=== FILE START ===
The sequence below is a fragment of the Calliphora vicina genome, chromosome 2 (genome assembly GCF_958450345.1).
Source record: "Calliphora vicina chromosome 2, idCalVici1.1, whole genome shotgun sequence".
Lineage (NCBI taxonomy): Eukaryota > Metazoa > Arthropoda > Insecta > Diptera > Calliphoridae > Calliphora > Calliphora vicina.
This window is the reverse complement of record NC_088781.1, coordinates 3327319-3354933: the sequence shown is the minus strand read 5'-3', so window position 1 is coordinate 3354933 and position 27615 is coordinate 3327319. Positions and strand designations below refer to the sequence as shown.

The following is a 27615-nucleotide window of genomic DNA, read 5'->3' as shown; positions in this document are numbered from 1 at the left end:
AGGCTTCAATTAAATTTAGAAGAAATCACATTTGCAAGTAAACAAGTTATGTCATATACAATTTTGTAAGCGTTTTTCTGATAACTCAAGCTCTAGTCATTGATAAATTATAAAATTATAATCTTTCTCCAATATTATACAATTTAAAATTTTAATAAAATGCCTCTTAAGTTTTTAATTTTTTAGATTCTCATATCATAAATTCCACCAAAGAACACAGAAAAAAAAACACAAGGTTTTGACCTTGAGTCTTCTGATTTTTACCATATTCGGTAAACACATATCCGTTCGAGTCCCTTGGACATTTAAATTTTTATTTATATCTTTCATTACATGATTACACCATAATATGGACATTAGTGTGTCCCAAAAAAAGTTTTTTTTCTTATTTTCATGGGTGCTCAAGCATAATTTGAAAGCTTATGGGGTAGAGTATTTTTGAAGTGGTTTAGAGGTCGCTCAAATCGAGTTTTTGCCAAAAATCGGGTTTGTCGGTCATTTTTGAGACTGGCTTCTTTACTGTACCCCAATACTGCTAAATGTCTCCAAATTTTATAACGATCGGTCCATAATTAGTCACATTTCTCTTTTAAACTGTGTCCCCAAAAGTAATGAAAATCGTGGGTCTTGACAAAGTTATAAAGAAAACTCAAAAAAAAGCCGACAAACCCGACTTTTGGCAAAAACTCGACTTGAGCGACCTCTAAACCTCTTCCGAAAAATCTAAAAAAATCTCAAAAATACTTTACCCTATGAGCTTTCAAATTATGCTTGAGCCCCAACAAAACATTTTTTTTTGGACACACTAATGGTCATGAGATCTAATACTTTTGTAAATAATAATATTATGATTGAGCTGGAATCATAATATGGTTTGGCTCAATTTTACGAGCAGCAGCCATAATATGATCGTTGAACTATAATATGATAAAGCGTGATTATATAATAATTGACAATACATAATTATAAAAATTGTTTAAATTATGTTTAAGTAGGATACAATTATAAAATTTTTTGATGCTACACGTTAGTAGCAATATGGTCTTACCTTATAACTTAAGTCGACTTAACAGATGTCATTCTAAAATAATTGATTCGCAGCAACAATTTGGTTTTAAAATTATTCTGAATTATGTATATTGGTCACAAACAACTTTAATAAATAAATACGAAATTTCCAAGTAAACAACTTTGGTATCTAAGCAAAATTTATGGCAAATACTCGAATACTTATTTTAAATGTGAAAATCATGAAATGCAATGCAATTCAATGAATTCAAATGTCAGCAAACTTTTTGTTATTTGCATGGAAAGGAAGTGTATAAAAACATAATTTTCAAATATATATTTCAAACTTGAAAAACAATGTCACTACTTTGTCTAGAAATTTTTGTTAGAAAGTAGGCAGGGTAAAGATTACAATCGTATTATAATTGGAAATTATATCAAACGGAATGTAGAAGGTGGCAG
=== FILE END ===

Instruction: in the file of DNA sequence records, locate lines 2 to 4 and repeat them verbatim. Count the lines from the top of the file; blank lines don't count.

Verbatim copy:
Source record: "Calliphora vicina chromosome 2, idCalVici1.1, whole genome shotgun sequence".
Lineage (NCBI taxonomy): Eukaryota > Metazoa > Arthropoda > Insecta > Diptera > Calliphoridae > Calliphora > Calliphora vicina.
This window is the reverse complement of record NC_088781.1, coordinates 3327319-3354933: the sequence shown is the minus strand read 5'-3', so window position 1 is coordinate 3354933 and position 27615 is coordinate 3327319. Positions and strand designations below refer to the sequence as shown.